Opinion: Fort Collins man has plan to help the 'invisible homeless'
Kevin Duggan, firstname.lastname@example.orgPublished 7:00 a.m. MT June 1, 2018
Buy Photo(Photo: Kevin Duggan\The Coloradoan)
CONNECTTWEETLINKEDINEMAILMOREPeter Tippett is taking on homelessness one home at a time.
Tippett, a former real estate agent, wants to help provide housing to people often described as the “invisible homeless.”
“These are people who live in Fort Collins and have jobs and cars and families and they are homeless — or on the verge of being homeless,” he said. “This is our target audience, as opposed to the chronic homeless.”
These are the couch-surfers, the people staying with family and friends for a few weeks at a time. They might earn too much income to qualify for government housing assistance but not enough to afford Fort Collins’ rising rents.
MORE: Poudre River cleanup canceled amid safety concerns about homeless camps
Tippett is executive director of Tilted Halo Services, a startup not-for-profit corporation with the mission of leasing houses and then subletting rooms to qualified individuals and families at a subsidized rate.
A bedroom that would fetch $800 a month on the open market might be rented to a Tilted Halo client for $600. The difference would be made up by the nonprofit from donations and grants.
A portion of a tenant’s monthly rent would go toward an ongoing security deposit that would be returned when the renter leaves on good terms. Getting evicted for cause means losing the deposit.
If a renter stays 18 months in a house, the deposit could be $1,800. The accruing funds ensure a renter keeps a house in good shape. It also gives a renter some “skin in the game” and savings when they are ready to move on toward self-sufficiency, Tippett said.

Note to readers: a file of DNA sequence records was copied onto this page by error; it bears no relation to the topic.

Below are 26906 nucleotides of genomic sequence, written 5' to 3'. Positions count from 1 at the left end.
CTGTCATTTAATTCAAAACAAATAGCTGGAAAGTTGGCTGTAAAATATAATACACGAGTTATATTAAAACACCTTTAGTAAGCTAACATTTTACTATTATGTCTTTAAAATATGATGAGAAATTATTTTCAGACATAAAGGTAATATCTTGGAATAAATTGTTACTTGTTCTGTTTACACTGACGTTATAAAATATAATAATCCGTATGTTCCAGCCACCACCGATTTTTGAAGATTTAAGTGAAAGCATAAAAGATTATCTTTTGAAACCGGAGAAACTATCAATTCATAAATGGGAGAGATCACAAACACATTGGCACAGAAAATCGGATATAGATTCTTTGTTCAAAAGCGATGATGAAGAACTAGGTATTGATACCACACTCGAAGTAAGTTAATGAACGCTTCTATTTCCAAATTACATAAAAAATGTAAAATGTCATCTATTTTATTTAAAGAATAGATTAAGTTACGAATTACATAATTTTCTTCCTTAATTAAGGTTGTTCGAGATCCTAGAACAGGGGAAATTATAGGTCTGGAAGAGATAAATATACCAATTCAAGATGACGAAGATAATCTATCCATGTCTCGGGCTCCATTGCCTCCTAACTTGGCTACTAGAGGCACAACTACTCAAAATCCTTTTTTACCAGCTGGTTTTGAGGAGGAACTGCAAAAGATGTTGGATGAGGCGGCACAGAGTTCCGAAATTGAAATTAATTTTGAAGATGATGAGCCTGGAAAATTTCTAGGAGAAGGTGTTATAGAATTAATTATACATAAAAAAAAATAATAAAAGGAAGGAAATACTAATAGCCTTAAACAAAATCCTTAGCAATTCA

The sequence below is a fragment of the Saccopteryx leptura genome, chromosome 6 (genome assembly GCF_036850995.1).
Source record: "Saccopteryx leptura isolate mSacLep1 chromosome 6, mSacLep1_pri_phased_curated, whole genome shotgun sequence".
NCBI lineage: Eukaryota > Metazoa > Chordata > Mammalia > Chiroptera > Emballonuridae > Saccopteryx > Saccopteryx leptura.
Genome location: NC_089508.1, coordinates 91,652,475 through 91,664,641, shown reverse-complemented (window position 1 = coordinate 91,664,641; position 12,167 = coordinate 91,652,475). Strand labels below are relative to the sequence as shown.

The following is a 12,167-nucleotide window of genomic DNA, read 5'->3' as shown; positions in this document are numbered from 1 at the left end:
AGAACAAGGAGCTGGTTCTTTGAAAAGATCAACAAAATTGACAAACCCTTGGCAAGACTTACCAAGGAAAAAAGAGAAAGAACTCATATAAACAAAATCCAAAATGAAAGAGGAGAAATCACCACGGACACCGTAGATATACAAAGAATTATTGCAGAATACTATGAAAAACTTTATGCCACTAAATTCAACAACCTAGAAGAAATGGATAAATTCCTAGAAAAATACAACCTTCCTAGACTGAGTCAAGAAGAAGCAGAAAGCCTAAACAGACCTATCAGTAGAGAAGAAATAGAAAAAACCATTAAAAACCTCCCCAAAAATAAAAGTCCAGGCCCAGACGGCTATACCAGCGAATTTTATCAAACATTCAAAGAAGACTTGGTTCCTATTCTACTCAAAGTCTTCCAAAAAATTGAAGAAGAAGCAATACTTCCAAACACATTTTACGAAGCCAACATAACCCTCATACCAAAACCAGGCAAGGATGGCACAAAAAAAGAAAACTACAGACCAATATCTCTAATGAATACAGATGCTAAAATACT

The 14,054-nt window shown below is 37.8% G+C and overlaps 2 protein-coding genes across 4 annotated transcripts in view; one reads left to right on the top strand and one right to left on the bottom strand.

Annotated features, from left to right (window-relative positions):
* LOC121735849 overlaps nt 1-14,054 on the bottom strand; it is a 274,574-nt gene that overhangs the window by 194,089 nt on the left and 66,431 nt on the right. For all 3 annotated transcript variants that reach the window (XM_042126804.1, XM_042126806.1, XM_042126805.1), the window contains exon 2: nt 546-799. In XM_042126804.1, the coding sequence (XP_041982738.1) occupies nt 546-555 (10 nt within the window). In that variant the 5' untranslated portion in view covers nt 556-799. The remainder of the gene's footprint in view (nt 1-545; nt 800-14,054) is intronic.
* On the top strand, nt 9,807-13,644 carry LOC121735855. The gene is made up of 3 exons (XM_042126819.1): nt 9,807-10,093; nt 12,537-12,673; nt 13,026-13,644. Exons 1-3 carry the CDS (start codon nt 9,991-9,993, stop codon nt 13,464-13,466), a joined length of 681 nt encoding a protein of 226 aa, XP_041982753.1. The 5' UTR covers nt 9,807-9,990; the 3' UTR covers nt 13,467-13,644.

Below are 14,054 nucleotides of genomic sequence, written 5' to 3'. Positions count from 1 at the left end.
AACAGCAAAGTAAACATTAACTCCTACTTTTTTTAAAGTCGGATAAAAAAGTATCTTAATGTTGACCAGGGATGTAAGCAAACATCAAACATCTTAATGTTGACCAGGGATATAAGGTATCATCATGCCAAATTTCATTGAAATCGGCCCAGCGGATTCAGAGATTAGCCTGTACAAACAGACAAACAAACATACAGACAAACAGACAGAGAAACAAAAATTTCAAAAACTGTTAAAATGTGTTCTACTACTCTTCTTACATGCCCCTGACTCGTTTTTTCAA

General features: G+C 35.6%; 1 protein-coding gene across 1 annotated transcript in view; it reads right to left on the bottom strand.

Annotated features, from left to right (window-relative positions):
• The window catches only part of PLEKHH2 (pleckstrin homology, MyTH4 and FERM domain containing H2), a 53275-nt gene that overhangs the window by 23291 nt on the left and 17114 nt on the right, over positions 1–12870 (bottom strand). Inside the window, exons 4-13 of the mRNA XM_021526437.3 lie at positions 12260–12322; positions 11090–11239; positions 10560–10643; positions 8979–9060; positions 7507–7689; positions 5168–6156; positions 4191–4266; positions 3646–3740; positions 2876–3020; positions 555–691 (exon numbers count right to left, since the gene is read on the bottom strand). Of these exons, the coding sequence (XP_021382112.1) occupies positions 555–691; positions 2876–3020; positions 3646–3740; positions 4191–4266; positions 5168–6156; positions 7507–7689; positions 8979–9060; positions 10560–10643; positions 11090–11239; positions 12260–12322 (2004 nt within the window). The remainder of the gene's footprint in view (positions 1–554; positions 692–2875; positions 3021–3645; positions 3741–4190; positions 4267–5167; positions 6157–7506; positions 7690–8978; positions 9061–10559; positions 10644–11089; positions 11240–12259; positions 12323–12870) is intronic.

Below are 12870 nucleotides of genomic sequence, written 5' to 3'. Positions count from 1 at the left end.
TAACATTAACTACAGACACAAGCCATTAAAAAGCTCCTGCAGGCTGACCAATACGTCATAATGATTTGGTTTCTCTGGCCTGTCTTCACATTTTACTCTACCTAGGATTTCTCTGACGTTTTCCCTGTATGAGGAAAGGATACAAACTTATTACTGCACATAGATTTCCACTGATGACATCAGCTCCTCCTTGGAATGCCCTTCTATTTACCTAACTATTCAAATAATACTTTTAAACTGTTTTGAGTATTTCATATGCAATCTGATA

So far, the nonprofit has one house under lease and another in the works. Tippett has found property owners who are willing to participate in the program. His challenge is acquiring sustainable funding to support rent subsidies.
Tippett plans to seek grants from foundations and other funders. He also hopes to convince area Realtors to contribute to Tilted Halo, perhaps to the tune of $25 per closing.
MORE: Timnath Elementary School collecting supplies for homeless this week
Tilted Halo will cooperate with other service providers, but it doesn’t want to get bogged down in bureaucracy and red tape. And it doesn’t want to get too big.
“Our goal is to get 10 houses. That way, we’d be helping 30 to 40 people,” he said. “If we get there, we’ll take a hard look at whether we can do more.”
Potential tenants would be carefully vetted through credit checks to make sure they have enough income, either through employment or disability payments, to afford sliding scale rent. They also would be put through background checks.
A felony conviction would not necessarily eliminate a renter from consideration, Tippett said, but the program would not work with sex offenders or people convicted of domestic violence.
“I want to live within fair housing laws,” he said. “And yet I have to protect the landlords, the actual owners of the houses, and their neighborhoods.”
Tenants would be expected to perform community service as part of their rental agreements.
MORE: Project Homeless Connect puts homeless help under one roof in Fort Collins
Tippett, 69, has deep roots in Larimer County. He attended first grade in a one-room schoolhouse at Red Feather Lakes.
He worked in real estate in Fort Collins and the Red Feather Lakes area for many years, serving on various professional and civic boards and commissions.
On its website — tiltedhaloservices.org — the nonprofit is described as a “spiritual organization” that seeks to serve and empower marginalized people. It wants to assist with wellness as well as stable housing.
For Tippett, it’s a matter of giving back to the community as well as assisting others in finding a home here. And he wants to leave a legacy. He’s not sure how much time he has to build an organization that will outlast him.
Tippett was diagnosed with multiple myeloma, a cancer of plasma cells in bone marrow, in 2010. The disease currently is in forced remission, Tippett said, but it’s not clear how long his health will hold up.
“Let me put it to you this way: My ticket is paid for; I just don’t have my boarding pass,” he said. “When I go, I want to leave behind something that will continue.”
Kevin Duggan is a Coloradoan columnist. Follow him on Twitter, @coloradoan_dugg, and on Facebook at Coloradoan Kevin Duggan.